EPA releases 5-year review of Recreational Water Quality Criteria

The EPA has released its Five-year Review of the 2012 Recreational Water Quality Criteria (RWQC), as required by the BEACH Act amendments to the Clean Water Act (CWA). The review report describes the state of the science since the release of the 2012 RWQC, related to the protection of human health in water bodies designated for primary contact recreation (e.g., swimming) in these areas:

  • Health studies;
  • Indicators and performance of qPCR methods;
  • Microbial source tracking;
  • RWQC implementation tools; and
  • Criteria adoption by states, territories and authorized tribes.
  • Based on the EPA’s review of the existing criteria and developments in the available science, and consistent with CWA Section 304(a)(9)(B), the EPA has decided not to revise the 2012 Recreational Water Criteria during this review cycle. The Agency believes, however, that further research and analysis as identified in this report will contribute to EPA's future review of the 2012 RWQC. The EPA will work with the environmental public health community as it moves forward with its research efforts. The use of qPCR and ongoing research in methods and indicators continue to strengthen and augment the tools available to support the current criteria.

    Irma report: Devastation – and a huge warning sign

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    The forecasters got Hurricane Irma mostly right. At least compared to the predictions of past storms. That’s one of the conclusions from a National Hurricane Center report on the big storm that hit Florida last September.

    John Cangialosi is the lead author of the center’s report on Irma.

    “We’re not trying to brag here in any sense, but the Irma forecasts we had were really successful. That was very, very low errors that we made for track prediction,” Cangialosi said.

    In the future, they won’t always be so successful, he said — that’s why hurricane forecasters and emergency managers keep telling the public not to focus on the exact forecast track or even the wider cone.

    “Try to look at what might happen in your area and don’t be overly deterministic if I’m in the cone or out of the cone,” he said. “Every storm will be different, so let’s take these one at a time and please don’t compare systems over time like say, ‘Oh I survived Irma, I’ll be OK with the next one.’ They really are very different.”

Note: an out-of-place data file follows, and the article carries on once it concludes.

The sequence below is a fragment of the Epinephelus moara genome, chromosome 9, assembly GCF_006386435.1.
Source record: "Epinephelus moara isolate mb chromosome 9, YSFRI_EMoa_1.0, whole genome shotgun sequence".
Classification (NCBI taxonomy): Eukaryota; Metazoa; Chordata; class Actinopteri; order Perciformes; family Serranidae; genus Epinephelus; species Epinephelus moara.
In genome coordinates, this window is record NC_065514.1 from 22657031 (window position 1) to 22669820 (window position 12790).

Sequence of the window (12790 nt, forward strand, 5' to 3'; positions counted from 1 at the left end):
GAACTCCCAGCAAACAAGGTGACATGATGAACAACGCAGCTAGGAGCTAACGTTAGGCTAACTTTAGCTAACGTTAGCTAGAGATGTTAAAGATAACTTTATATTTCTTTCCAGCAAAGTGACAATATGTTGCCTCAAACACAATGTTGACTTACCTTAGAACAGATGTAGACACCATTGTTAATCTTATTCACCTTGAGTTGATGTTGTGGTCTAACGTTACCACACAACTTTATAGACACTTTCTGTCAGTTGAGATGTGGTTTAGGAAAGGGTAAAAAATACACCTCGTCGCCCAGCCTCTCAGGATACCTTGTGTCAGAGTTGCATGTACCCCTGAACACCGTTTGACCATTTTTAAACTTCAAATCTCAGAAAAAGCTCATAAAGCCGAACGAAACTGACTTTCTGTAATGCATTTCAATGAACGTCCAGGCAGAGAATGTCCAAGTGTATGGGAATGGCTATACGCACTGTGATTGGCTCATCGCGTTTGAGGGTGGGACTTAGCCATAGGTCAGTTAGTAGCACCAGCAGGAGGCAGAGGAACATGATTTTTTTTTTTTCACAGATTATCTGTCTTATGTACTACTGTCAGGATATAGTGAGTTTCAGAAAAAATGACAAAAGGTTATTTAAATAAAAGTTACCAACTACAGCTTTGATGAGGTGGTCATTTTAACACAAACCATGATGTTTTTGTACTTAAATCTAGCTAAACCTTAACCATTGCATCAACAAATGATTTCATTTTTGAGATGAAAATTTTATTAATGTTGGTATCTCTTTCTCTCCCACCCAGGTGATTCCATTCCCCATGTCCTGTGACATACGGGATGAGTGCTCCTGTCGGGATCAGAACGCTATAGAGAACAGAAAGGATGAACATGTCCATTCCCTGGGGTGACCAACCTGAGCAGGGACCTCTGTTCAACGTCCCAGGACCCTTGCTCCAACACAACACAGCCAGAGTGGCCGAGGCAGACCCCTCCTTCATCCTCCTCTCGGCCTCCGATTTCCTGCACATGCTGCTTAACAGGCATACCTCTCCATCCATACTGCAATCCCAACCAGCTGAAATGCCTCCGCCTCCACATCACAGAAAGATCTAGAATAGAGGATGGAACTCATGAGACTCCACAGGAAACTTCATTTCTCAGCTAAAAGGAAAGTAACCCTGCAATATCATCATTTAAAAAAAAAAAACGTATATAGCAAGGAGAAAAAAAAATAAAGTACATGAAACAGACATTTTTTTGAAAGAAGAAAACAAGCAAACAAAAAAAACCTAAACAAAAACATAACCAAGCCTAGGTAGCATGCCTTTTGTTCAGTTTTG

Funds set aside toward constructing 3 Polk Regional Water Cooperative projects

    A cooperative effort to keep up with the ever-growing water demands of thirsty Polk County residents got a boost Tuesday with a $25 million commitment from the Southwest Florida Water Management District.

    The district’s governing board agreed to allocate $5 million a year for each of the next five years toward constructing up to three projects being studied by a cooperative of local cities and Polk County, said Susanna Martinez Tarokh, water district spokeswoman.

    If local governing bodies do nothing to enhance our water supply, by the year 2035, the Polk County region is expected to be short 46.5 million gallons per day.

    While the issue might seem a long way off, it is not when it comes to ensuring water supplies, said Lakeland Mayor Bill Mutz, who represents his city on the Polk Regional Water Cooperative.

    The cooperative was formed in March 2017 by 15 cities and towns and the county to search for alternative water sources. The cooperative’s board – consisting of representatives from each city and the county — looked at some 200 options to conserve water and meet future needs. They came up with three projects that together could bring in an additional 55 million gallons of water a day.